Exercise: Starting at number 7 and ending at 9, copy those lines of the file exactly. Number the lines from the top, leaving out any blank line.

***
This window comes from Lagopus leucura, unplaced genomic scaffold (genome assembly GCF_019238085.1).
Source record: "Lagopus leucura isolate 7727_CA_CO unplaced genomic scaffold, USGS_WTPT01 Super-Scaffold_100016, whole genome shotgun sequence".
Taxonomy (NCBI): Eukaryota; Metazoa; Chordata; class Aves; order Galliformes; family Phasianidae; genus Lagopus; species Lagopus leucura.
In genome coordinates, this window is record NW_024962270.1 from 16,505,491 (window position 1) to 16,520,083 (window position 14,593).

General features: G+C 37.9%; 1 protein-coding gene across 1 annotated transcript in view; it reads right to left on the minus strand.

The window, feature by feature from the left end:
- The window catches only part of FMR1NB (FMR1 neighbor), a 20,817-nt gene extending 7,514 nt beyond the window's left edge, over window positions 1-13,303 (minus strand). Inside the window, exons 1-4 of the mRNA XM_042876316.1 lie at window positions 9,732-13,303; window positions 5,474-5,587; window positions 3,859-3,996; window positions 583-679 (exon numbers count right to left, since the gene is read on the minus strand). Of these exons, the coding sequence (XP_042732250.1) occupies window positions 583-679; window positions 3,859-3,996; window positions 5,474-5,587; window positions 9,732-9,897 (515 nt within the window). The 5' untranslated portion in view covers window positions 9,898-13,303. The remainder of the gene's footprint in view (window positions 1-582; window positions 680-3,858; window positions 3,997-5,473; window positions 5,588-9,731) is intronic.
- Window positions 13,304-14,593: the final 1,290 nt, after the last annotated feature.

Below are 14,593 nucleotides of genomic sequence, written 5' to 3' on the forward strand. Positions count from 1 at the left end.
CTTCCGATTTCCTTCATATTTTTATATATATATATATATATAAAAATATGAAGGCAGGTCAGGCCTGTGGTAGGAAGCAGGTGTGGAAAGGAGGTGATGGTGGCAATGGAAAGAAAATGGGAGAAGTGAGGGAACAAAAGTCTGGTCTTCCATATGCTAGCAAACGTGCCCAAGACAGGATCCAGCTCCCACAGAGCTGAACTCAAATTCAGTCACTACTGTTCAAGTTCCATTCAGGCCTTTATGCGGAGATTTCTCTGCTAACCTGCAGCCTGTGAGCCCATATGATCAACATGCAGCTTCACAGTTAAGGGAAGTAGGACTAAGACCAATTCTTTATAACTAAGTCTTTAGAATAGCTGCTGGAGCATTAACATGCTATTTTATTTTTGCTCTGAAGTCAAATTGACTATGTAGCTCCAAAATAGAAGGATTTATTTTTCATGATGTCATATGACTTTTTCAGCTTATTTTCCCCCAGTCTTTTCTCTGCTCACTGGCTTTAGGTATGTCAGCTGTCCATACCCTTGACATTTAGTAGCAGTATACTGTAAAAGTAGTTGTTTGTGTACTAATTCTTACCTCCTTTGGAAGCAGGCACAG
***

- The window catches only part of FMR1NB (FMR1 neighbor), a 20,817-nt gene extending 7,514 nt beyond the window's left edge, over window positions 1-13,303 (minus strand). Inside the window, exons 1-4 of the mRNA XM_042876316.1 lie at window positions 9,732-13,303; window positions 5,474-5,587; window positions 3,859-3,996; window positions 583-679 (exon numbers count right to left, since the gene is read on the minus strand). Of these exons, the coding sequence (XP_042732250.1) occupies window positions 583-679; window positions 3,859-3,996; window positions 5,474-5,587; window positions 9,732-9,897 (515 nt within the window). The 5' untranslated portion in view covers window positions 9,898-13,303. The remainder of the gene's footprint in view (window positions 1-582; window positions 680-3,858; window positions 3,997-5,473; window positions 5,588-9,731) is intronic.
- Window positions 13,304-14,593: the final 1,290 nt, after the last annotated feature.

Below are 14,593 nucleotides of genomic sequence, written 5' to 3' on the forward strand. Positions count from 1 at the left end.